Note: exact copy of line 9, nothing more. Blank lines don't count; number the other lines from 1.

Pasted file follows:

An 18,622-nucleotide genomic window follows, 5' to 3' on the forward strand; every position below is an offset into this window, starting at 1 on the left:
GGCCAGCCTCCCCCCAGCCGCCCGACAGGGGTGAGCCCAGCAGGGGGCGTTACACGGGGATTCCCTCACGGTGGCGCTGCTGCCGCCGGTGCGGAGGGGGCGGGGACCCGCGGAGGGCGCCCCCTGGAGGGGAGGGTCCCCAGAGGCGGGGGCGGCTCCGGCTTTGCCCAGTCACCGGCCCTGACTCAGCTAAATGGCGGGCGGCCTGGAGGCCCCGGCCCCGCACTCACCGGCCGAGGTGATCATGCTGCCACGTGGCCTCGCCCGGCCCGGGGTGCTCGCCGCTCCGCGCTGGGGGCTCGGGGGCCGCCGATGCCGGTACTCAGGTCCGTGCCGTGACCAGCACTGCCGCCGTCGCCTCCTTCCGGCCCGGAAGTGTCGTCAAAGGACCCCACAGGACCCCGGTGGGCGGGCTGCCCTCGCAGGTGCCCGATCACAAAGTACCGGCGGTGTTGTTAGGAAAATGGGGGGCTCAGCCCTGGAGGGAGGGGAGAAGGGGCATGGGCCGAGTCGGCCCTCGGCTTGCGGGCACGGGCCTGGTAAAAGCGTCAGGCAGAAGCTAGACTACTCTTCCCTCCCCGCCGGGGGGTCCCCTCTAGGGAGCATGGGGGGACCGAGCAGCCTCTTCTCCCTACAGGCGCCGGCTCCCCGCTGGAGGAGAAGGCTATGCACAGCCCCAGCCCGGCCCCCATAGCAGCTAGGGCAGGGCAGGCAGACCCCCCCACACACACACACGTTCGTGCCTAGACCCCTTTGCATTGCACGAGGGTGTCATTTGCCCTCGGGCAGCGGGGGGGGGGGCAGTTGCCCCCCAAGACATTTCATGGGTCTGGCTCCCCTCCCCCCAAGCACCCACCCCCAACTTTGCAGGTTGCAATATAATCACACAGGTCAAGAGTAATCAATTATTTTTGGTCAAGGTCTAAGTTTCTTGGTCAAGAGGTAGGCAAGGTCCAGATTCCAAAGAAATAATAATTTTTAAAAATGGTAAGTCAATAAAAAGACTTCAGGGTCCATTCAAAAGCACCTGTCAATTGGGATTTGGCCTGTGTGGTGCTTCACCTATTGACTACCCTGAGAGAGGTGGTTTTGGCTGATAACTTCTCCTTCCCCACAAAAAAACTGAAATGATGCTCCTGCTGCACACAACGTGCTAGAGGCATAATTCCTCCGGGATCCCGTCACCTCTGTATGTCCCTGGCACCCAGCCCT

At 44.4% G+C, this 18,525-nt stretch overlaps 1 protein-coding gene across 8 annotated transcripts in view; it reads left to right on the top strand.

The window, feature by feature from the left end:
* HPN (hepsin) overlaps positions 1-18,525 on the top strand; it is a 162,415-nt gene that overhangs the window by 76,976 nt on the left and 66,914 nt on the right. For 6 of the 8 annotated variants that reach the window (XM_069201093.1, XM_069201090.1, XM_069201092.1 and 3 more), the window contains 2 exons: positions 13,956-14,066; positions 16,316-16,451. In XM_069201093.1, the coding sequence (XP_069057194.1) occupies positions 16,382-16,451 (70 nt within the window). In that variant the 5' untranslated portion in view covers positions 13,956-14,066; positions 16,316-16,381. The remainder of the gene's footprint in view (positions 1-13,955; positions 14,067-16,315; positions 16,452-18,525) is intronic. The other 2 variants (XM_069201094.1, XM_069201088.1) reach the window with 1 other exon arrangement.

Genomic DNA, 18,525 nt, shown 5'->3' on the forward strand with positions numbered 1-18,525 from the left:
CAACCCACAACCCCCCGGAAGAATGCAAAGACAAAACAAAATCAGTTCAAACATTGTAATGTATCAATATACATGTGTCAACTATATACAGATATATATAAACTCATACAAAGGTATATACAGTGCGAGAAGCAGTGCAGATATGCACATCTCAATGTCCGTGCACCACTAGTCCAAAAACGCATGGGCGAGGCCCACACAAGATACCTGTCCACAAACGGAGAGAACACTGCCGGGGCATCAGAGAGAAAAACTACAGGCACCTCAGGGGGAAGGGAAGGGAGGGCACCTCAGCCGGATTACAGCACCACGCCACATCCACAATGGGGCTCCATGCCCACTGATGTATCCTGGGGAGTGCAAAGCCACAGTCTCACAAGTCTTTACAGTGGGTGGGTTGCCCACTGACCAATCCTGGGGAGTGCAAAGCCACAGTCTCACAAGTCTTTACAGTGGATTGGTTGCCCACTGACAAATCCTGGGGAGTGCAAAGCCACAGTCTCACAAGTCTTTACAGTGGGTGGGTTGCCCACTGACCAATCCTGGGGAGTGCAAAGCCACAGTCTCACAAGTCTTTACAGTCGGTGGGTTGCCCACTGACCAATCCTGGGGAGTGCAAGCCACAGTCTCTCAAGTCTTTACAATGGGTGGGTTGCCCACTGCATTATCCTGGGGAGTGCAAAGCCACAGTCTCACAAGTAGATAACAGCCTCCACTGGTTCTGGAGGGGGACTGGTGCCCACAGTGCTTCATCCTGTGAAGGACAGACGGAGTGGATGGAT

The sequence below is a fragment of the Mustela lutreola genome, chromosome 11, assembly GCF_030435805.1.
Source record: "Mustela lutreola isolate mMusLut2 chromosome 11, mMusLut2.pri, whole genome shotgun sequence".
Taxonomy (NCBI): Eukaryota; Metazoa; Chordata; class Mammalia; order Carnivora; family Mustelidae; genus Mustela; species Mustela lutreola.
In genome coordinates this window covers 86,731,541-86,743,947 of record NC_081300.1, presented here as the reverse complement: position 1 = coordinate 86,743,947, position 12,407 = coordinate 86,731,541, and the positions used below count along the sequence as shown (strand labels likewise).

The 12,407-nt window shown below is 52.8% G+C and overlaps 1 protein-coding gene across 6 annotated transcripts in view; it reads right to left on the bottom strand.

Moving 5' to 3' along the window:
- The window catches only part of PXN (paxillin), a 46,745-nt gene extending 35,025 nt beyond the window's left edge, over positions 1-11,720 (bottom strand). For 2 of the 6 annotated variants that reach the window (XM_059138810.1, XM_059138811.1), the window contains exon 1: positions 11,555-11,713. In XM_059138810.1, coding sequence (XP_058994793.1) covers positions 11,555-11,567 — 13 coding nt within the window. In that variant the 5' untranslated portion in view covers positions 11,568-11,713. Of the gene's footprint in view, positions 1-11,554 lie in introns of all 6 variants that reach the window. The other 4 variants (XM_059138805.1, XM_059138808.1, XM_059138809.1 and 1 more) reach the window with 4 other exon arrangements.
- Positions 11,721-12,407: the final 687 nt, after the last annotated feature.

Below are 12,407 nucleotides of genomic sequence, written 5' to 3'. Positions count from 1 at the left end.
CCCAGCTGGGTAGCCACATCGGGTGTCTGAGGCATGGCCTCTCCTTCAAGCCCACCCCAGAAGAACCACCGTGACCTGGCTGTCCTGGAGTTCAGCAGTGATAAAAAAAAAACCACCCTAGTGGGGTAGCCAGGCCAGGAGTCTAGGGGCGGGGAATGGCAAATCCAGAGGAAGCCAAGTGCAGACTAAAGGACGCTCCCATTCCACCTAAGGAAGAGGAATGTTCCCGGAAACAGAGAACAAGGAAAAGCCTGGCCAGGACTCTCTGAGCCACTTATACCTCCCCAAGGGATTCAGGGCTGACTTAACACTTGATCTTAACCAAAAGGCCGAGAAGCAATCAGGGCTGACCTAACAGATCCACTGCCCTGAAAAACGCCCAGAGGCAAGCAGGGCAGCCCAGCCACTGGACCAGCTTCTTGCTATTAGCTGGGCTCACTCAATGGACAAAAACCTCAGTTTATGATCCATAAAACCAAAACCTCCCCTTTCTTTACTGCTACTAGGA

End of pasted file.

Source record: "Mustela lutreola isolate mMusLut2 chromosome 11, mMusLut2.pri, whole genome shotgun sequence".